I haven’t posted anything in four months. I thought about it, a lot, but no matter how helpful or cathartic it may have been, I couldn’t bring myself to put into words the weight of what I was carrying around.
I also knew I’d eventually have to start writing again, and then struggled with how to handle processing all of the crappy stuff so it didn’t take away from the good things. So I guess this is what I’m doing, writing a separate, total bummer of a post so I can get it out of my system. Still, I’ll try to restrain myself.
As many of you already know, my ultimate, and pretty much only, goal for this year has been to complete 60 hikes based on the book I kind of made my husband get me for Christmas (I don’t think I’ll link any of my previous posts to this one, but there aren’t very many, you can refresh your memory if necessary :)). I was right on track, having completed 5 hikes in January, when it all came to a screeching halt after sustaining what I came to learn was a Lisfranc fracture in my left foot, an injury that required surgery to heal properly.
Talk about a punch to the gut. I absolutely thought I was going to burst into tears when the word “surgery” came out of my doctor’s mouth. Of course, that could also have been because my dad had unexpectedly passed away just 3 days before. So, I injured myself the 4th, my dad passed the 11th, I found out I needed surgery the 14th, my dad’s memorial was the 23rd, and my surgery was the 24th. February was a terrible, terrible month.
It was, however, in very good company with March, April, and May! It seems something detrimental has happened every month since. Since our company was finally forced to switch to Obamacare in December, we sustained significant changes to our healthcare coverage, paying a little more monthly for what we thought was the same coverage. Now, to put this in perspective, my husband had major surgery in 2015 that included completely knocking him out, cutting him open, removing his spleen, and a night in the hospital, to say the least. My surgery involved twilight sedation, a cut on my foot, one screw, and I was back home in a matter of hours. My surgery cost about 10 times as much out-of-pocket, leaving us with upwards of $5,000 in medical bills. Five. Thousand. Dollars. Because I wore shoes I never should have worn to a class I never should have gone to. March was also fun because disability, as many of you know, doesn’t pay much, so I had to go back to work a few weeks early. Two of those weeks I was still in my cast and on crutches, and it suuuucked.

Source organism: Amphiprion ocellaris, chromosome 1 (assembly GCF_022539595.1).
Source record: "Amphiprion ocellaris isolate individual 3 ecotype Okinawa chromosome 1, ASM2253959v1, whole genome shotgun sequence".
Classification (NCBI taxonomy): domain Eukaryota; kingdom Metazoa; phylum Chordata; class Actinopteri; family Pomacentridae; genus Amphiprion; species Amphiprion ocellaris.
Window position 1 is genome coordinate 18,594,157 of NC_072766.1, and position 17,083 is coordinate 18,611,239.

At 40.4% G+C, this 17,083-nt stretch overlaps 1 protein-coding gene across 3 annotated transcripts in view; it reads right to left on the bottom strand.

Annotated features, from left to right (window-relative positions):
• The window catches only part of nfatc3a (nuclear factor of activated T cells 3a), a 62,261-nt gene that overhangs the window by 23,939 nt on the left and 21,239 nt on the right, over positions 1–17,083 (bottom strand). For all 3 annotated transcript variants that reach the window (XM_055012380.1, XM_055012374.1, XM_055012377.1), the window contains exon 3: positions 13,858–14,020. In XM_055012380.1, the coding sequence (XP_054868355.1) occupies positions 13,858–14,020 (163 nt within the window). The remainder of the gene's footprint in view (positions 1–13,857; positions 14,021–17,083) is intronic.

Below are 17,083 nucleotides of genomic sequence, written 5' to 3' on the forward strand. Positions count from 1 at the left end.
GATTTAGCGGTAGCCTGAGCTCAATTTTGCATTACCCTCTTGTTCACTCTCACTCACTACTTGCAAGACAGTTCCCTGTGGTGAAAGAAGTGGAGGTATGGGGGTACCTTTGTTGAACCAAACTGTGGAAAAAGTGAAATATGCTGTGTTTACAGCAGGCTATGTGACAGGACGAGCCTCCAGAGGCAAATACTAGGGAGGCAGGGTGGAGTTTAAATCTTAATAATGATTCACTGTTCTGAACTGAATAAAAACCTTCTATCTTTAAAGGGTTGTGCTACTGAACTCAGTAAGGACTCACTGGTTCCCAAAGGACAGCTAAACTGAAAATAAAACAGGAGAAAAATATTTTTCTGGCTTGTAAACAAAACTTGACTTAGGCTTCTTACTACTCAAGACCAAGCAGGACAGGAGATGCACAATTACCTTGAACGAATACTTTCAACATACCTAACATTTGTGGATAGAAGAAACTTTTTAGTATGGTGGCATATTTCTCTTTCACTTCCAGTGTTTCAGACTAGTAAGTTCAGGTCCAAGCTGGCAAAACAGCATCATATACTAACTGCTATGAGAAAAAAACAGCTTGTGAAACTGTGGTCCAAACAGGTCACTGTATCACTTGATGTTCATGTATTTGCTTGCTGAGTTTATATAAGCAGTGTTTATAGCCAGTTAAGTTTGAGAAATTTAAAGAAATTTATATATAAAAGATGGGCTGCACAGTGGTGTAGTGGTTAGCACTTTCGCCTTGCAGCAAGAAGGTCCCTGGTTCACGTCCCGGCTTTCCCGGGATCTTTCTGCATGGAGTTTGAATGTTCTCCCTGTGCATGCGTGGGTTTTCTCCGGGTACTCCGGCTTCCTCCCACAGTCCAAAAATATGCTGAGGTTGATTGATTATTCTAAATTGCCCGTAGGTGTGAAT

Another fun thing that’s happened is that our car won’t pass smog because of a busted computer, which isn’t worth it to fix. So Chris was going to take advantage of that program that gives you money to junk it or something and put it towards a replacement. Then he tells me that program ran out of money, and he has to reapply July 1st. The big problem there? You become ineligible after 120 days of your registration being due (or expired, or something), and that day is June 30th. *He informed me after reading a draft of this post that he did the math wrong, and we should be able to take advantage of that program, so there’s something!* Then just for fun, we’ll throw in the fact that we have two other major monthly payments set to increase in just a matter of months, and a majority of our savings has already gone to help with my dad’s services, and to replacing the car.
All the while, I am dealing with the emotional crater, and denial, of losing my dad, and the devastation of losing four months of hiking time towards a goal that is truly my own. I do not want to fail. Oh! And I have two different feet now! My left foot is still swollen all around the middle, making shoes with laces difficult to wear, so I also have to buy new shoes and insoles with orthopedic support as I continue to work my way back to 100%, without the certainty of knowing I’ll ever really get there. I have managed to used this time to get more involved with my church and making that a priority, which has been great. However, I also keep hearing the echoes of “handing it over to God” and, honestly, I just don’t know how. I don’t know how not to take all of this on myself, or how to sit back and trust that everything will fall into place before it falls apart, because it seems I’ve had the latter happen far more than I care to recount. I am trying, though. These are truly dark times, and I need something to look forward to.
This is why I decided to keep going for my 60 hikes goal. I’ve been stewing in grief and depression and frustration and fear for months…I need something attainable to work towards, something I can feasibly accomplish. I need this goal.
Of course, this means I now have to average 7 hikes per month. I’m going to need more hiking buddies.